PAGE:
"Henry Saad would have been filibustered anyway," Mr. Reid said on the floor yesterday, about the Michigan Appeals Court judge who is nominated to the U.S. Court of Appeals for the 6th Circuit.Would I stretch my commitment to individual liberty too far to suggest Senator Reid's comments are a severe abuse of power in that his actions yesterday signficantly abridge Judge Saad's individual rights? After all, discussing the contents of confidential files in public is serious enough, but it may also be the case that Senator Reid doesn't even have the authority to review such a file.
"All you need to do is have a member go upstairs and look at his confidential report from the FBI, and I think we would all agree that there is a problem there," Mr. Reid continued.
Republican aides pointed to Standing Rule of the Senate 29, Section 5: "Any Senator, officer, or employee of the Senate who shall disclose the secret or confidential business or proceedings of the Senate, including the business and proceedings of the committees, subcommittees, and offices of the Senate, shall be liable, if a Senator, to suffer expulsion from the body; and if an officer or employee, to dismissal from the service of the Senate, and to punishment for contempt."Would you agree that his actions yesterday in the Senate show little respect for the liberty rights of others? Perhaps it's time for Senator Reid to look for another job?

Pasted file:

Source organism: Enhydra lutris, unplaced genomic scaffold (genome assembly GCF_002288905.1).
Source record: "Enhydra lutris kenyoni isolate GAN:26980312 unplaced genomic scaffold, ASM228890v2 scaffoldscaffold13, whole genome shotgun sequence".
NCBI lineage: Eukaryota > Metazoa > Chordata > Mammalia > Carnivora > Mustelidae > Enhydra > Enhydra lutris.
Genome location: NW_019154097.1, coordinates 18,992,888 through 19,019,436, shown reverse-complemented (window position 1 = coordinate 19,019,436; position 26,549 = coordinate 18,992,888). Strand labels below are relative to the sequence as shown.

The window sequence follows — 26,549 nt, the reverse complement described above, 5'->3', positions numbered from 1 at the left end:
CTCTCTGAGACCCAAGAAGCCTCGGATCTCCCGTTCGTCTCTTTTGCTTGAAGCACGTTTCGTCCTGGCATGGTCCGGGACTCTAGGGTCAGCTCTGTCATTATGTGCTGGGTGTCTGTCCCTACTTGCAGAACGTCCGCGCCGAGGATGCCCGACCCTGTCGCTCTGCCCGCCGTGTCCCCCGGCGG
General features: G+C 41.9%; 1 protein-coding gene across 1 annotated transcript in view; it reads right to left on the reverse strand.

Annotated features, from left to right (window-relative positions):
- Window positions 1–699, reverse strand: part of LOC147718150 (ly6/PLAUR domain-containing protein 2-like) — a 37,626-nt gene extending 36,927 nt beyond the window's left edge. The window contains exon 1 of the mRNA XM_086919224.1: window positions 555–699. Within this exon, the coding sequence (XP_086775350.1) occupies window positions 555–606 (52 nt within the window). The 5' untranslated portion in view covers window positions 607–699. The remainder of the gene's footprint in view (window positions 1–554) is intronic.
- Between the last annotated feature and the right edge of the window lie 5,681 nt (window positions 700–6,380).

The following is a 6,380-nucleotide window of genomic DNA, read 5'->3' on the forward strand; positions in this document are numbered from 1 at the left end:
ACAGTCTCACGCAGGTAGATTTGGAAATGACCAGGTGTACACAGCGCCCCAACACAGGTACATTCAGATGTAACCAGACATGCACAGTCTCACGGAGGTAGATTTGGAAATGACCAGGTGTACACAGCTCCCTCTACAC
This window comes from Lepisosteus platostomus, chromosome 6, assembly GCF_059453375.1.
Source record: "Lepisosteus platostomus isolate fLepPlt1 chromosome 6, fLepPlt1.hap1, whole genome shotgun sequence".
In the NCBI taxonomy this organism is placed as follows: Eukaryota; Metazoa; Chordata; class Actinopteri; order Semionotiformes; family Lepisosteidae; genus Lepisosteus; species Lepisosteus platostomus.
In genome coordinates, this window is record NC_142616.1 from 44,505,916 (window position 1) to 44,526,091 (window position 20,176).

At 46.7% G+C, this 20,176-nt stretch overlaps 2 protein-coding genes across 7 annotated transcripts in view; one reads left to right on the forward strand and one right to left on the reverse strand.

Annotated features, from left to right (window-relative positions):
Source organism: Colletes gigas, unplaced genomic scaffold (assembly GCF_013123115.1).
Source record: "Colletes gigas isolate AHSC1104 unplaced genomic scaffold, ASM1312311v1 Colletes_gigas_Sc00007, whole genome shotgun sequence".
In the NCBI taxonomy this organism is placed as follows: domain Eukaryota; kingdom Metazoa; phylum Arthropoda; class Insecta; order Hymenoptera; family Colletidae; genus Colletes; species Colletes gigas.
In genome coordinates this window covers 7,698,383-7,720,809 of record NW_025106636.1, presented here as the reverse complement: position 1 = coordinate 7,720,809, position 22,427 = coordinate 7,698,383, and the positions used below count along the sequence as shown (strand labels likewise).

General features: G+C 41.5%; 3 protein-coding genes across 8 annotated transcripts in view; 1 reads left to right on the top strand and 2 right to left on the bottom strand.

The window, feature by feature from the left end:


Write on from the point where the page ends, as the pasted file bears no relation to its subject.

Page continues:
Furthermore, a "Memorandum of Understanding" covering the use of FBI background reports limits access to committee members and the nominee's home-state senators. Mr. Reid would fall into neither category.